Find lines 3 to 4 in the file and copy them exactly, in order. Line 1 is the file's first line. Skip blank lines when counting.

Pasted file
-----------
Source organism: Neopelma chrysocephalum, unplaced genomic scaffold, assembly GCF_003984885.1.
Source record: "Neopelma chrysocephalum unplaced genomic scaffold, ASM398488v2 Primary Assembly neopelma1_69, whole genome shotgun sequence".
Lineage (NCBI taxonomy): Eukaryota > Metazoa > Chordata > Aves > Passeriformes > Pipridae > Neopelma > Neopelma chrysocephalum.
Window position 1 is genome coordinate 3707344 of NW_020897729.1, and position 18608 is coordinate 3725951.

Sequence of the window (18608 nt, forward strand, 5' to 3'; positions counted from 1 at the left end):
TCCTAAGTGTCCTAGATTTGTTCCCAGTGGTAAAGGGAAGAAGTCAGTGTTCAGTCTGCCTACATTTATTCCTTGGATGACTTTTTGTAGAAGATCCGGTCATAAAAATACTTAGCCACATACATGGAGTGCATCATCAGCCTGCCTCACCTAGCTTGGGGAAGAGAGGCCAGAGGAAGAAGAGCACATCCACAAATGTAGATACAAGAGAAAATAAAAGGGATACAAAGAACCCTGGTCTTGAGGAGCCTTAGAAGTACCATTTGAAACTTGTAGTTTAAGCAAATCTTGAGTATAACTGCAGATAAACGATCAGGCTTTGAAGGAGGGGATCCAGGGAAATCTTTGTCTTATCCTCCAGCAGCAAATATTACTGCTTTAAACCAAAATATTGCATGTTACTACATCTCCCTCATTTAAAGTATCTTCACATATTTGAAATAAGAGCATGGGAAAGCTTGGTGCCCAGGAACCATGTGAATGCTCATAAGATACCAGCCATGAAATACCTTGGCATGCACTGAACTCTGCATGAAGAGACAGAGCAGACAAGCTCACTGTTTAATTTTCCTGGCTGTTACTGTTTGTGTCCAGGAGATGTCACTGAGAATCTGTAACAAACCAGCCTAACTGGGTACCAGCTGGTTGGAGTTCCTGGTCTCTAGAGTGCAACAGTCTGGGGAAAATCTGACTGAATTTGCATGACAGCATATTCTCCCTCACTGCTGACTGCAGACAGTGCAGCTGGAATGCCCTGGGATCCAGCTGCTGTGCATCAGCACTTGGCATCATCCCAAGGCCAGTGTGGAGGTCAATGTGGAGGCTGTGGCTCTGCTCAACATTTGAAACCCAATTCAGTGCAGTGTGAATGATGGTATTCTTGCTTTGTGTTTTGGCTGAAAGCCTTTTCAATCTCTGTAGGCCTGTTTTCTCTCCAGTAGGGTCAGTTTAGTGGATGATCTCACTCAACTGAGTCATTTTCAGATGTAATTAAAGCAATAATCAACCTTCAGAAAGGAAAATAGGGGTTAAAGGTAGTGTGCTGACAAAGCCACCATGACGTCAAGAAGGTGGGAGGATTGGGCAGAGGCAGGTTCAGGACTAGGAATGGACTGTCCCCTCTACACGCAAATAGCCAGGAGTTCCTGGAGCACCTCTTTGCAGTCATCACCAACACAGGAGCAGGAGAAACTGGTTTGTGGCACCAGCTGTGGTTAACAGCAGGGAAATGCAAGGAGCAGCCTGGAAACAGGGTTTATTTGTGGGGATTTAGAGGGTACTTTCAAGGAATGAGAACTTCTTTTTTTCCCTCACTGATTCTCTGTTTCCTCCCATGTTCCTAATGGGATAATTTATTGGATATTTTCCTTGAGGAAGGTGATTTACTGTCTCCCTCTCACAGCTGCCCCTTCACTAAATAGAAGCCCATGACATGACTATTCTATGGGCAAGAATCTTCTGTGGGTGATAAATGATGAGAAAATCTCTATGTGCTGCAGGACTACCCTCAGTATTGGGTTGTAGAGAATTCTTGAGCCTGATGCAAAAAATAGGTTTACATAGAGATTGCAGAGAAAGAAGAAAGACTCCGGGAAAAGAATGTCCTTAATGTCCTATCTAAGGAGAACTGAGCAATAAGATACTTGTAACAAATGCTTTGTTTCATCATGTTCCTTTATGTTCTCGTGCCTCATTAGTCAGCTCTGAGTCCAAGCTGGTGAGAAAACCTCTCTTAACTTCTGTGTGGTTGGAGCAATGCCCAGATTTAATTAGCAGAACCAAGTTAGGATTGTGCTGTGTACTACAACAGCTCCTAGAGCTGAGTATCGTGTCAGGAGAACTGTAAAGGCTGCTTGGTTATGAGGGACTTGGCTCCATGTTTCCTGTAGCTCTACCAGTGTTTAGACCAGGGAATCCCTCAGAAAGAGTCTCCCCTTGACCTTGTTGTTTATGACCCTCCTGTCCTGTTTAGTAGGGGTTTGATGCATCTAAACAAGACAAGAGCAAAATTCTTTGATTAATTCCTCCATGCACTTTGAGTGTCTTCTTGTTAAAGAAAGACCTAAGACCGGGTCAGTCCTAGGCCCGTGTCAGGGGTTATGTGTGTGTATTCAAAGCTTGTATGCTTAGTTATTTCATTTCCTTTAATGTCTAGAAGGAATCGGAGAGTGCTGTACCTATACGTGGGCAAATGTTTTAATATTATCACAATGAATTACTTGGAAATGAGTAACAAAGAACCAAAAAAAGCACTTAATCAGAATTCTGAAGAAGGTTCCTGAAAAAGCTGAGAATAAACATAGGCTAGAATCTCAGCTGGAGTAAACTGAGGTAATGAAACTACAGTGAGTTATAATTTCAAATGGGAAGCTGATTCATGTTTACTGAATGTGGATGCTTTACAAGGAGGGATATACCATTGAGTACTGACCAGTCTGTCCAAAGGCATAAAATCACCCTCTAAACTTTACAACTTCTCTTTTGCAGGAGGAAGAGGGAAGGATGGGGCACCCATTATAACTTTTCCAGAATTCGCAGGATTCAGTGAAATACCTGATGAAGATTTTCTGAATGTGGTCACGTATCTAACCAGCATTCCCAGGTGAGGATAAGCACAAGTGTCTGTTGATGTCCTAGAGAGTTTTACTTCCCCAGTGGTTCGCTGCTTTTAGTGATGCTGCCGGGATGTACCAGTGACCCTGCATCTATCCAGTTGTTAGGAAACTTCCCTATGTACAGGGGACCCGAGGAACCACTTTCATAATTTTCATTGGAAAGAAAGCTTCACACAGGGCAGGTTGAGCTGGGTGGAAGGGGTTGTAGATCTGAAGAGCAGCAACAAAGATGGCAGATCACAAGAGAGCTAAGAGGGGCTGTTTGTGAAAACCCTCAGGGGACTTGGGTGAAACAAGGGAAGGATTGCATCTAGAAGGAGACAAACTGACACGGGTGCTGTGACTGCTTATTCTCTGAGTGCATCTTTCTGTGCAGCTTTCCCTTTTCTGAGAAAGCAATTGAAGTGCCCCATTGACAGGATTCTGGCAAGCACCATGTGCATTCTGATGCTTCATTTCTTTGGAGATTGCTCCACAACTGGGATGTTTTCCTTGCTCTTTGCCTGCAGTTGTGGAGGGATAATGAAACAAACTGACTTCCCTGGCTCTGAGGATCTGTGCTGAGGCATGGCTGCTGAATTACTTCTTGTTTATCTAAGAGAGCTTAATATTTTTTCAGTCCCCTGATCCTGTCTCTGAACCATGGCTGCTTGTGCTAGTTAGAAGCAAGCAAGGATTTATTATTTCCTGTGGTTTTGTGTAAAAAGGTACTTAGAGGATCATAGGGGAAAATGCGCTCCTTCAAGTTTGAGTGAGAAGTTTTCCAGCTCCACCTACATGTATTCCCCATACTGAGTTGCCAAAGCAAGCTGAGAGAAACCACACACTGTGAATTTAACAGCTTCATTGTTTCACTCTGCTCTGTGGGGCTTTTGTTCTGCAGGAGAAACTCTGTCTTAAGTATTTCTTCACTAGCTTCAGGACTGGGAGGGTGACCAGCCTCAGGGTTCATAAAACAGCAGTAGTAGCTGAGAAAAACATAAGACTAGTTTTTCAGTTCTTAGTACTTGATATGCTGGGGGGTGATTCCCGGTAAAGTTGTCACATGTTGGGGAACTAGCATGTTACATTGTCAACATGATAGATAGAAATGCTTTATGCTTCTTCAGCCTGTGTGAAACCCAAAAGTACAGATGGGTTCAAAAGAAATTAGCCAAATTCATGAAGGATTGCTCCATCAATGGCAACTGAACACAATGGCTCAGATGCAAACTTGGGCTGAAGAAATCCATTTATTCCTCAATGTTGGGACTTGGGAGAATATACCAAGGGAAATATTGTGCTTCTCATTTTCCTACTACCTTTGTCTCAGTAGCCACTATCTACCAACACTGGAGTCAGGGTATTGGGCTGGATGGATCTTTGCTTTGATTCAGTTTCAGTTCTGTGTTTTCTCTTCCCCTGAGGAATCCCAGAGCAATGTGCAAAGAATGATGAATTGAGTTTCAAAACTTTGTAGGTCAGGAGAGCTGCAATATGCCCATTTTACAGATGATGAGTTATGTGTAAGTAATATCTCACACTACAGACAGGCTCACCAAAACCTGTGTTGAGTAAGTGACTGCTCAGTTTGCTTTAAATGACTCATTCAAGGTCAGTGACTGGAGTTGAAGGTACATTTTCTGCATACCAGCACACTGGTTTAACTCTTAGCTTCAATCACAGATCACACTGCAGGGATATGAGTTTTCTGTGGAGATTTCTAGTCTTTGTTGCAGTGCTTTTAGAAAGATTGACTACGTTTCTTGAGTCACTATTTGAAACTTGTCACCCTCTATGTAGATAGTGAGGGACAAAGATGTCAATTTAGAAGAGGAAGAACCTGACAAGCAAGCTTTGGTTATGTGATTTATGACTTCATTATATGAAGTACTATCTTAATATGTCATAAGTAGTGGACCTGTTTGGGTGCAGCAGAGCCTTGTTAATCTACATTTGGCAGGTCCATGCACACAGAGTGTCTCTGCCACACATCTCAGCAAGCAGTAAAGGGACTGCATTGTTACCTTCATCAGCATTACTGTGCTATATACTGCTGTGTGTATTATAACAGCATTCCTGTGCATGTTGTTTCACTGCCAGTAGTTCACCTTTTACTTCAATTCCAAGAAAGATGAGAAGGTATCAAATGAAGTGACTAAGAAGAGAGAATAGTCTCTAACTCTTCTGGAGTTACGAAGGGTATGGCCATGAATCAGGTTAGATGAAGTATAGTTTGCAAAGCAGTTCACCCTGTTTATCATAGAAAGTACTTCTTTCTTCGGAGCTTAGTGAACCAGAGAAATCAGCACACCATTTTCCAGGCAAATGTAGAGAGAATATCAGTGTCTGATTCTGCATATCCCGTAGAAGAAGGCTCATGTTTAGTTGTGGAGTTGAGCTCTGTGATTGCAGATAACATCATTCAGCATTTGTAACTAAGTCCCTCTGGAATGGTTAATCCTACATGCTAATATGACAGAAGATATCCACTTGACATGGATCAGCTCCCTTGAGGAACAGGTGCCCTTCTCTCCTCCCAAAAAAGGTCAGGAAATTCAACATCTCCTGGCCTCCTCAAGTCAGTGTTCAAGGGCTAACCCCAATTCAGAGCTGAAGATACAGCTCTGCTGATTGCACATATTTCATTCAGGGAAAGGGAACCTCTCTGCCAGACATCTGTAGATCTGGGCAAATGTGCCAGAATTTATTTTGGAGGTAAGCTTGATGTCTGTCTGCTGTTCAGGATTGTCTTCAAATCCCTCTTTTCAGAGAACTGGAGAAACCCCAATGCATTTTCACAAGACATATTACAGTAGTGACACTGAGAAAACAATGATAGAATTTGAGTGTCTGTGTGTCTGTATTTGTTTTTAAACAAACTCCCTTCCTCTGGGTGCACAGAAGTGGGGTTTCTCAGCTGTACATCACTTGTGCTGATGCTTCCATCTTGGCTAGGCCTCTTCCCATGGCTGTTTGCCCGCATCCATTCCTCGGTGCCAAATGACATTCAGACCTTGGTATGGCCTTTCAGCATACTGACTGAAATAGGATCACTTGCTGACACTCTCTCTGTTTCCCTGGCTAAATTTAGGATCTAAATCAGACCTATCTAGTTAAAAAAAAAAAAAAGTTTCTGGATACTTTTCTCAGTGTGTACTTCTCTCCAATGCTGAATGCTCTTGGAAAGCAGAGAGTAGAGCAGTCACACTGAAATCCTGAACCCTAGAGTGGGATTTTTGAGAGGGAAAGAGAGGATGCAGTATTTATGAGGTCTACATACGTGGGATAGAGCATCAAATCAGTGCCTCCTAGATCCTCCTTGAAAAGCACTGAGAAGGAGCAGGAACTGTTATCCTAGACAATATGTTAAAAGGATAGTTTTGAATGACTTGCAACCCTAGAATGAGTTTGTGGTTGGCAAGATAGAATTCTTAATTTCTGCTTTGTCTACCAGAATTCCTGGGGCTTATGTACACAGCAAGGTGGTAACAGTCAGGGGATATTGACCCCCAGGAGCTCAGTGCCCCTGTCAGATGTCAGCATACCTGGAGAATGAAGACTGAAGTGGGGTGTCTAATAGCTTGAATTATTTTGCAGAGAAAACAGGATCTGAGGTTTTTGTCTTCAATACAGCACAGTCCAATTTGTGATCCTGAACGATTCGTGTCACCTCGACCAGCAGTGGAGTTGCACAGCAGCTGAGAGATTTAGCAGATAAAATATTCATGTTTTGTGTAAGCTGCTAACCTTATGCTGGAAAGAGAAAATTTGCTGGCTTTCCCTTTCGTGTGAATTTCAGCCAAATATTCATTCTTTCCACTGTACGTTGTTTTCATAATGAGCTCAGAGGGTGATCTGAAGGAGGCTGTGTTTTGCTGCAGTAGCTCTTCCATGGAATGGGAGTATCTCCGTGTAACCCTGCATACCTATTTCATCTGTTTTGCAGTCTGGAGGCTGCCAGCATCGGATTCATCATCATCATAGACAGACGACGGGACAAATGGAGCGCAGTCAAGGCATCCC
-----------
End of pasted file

Lineage (NCBI taxonomy): Eukaryota > Metazoa > Chordata > Aves > Passeriformes > Pipridae > Neopelma > Neopelma chrysocephalum.
Window position 1 is genome coordinate 3707344 of NW_020897729.1, and position 18608 is coordinate 3725951.